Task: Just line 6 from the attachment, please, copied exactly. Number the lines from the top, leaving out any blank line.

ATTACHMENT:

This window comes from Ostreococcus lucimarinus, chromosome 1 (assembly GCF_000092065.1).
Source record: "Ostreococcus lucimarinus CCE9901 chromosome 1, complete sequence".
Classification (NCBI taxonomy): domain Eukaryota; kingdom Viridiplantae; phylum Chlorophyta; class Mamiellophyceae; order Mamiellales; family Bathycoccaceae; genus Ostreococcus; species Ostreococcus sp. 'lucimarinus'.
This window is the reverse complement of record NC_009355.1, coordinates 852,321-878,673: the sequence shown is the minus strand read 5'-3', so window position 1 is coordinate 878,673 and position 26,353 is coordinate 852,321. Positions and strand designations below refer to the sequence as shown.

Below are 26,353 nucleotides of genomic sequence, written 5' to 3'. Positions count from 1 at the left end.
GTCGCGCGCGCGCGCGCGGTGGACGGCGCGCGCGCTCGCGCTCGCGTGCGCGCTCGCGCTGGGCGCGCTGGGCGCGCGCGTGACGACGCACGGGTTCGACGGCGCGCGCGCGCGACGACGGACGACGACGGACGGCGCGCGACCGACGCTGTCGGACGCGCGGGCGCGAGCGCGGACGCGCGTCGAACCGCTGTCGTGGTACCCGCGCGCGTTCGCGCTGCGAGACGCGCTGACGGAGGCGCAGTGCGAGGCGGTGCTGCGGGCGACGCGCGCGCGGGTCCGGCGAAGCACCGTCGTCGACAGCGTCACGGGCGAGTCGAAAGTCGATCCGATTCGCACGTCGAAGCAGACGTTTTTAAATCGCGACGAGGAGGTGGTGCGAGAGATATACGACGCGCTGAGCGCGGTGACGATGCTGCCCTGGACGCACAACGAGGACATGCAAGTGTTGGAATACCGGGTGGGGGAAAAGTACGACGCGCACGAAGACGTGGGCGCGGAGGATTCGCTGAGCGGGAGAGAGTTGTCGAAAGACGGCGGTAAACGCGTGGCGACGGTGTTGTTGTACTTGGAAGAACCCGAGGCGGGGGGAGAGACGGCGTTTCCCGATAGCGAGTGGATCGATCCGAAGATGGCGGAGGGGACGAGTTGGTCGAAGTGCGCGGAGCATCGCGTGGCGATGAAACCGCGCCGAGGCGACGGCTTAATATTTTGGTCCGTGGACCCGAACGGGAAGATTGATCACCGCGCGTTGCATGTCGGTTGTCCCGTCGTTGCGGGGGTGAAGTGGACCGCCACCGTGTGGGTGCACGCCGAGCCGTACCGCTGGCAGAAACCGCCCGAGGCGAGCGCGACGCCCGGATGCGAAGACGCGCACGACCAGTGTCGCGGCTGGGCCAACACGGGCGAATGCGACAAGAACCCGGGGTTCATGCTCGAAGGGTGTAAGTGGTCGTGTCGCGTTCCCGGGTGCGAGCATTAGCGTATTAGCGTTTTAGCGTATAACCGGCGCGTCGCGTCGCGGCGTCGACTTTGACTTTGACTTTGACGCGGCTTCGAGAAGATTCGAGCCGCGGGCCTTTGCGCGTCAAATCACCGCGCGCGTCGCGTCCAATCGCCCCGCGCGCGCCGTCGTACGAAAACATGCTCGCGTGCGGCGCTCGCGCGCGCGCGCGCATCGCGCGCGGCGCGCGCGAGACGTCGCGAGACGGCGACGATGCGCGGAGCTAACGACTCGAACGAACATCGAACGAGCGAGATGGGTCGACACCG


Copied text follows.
GTCGCGCGCGCGCGCGCGGTGGACGGCGCGCGCGCTCGCGCTCGCGTGCGCGCTCGCGCTGGGCGCGCTGGGCGCGCGCGTGACGACGCACGGGTTCGACGGCGCGCGCGCGCGACGACGGACGACGACGGACGGCGCGCGACCGACGCTGTCGGACGCGCGGGCGCGAGCGCGGACGCGCGTCGAACCGCTGTCGTGGTACCCGCGCGCGTTCGCGCTGCGAGACGCGCTGACGGAGGCGCAGTGCGAGGCGGTGCTGCGGGCGACGCGCGCGCGGGTCCGGCGAAGCACCGTCGTCGACAGCGTCACGGGCGAGTCGAAAGTCGATCCGATTCGCACGTCGAAGCAGACGTTTTTAAATCGCGACGAGGAGGTGGTGCGAGAGATATACGACGCGCTGAGCGCGGTGACGATGCTGCCCTGGACGCACAACGAGGACATGCAAGTGTTGGAATACCGGGTGGGGGAAAAGTACGACGCGCACGAAGACGTGGGCGCGGAGGATTCGCTGAGCGGGAGAGAGTTGTCGAAAGACGGCGGTAAACGCGTGGCGACGGTGTTGTTGTACTTGGAAGAACCCGAGGCGGGGGGAGAGACGGCGTTTCCCGATAGCGAGTGGATCGATCCGAAGATGGCGGAGGGGACGAGTTGGTCGAAGTGCGCGGAGCATCGCGTGGCGATGAAACCGCGCCGAGGCGACGGCTTAATATTTTGGTCCGTGGACCCGAACGGGAAGATTGATCACCGCGCGTTGCATGTCGGTTGTCCCGTCGTTGCGGGGGTGAAGTGGACCGCCACCGTGTGGGTGCACGCCGAGCCGTACCGCTGGCAGAAACCGCCCGAGGCGAGCGCGACGCCCGGATGCGAAGACGCGCACGACCAGTGTCGCGGCTGGGCCAACACGGGCGAATGCGACAAGAACCCGGGGTTCATGCTCGAAGGGTGTAAGTGGTCGTGTCGCGTTCCCGGGTGCGAGCATTAGCGTATTAGCGTTTTAGCGTATAACCGGCGCGTCGCGTCGCGGCGTCGACTTTGACTTTGACTTTGACGCGGCTTCGAGAAGATTCGAGCCGCGGGCCTTTGCGCGTCAAATCACCGCGCGCGTCGCGTCCAATCGCCCCGCGCGCGCCGTCGTACGAAAACATGCTCGCGTGCGGCGCTCGCGCGCGCGCGCGCATCGCGCGCGGCGCGCGCGAGACGTCGCGAGACGGCGACGATGCGCGGAGCTAACGACTCGAACGAACATCGAACGAGCGAGATGGGTCGACACCG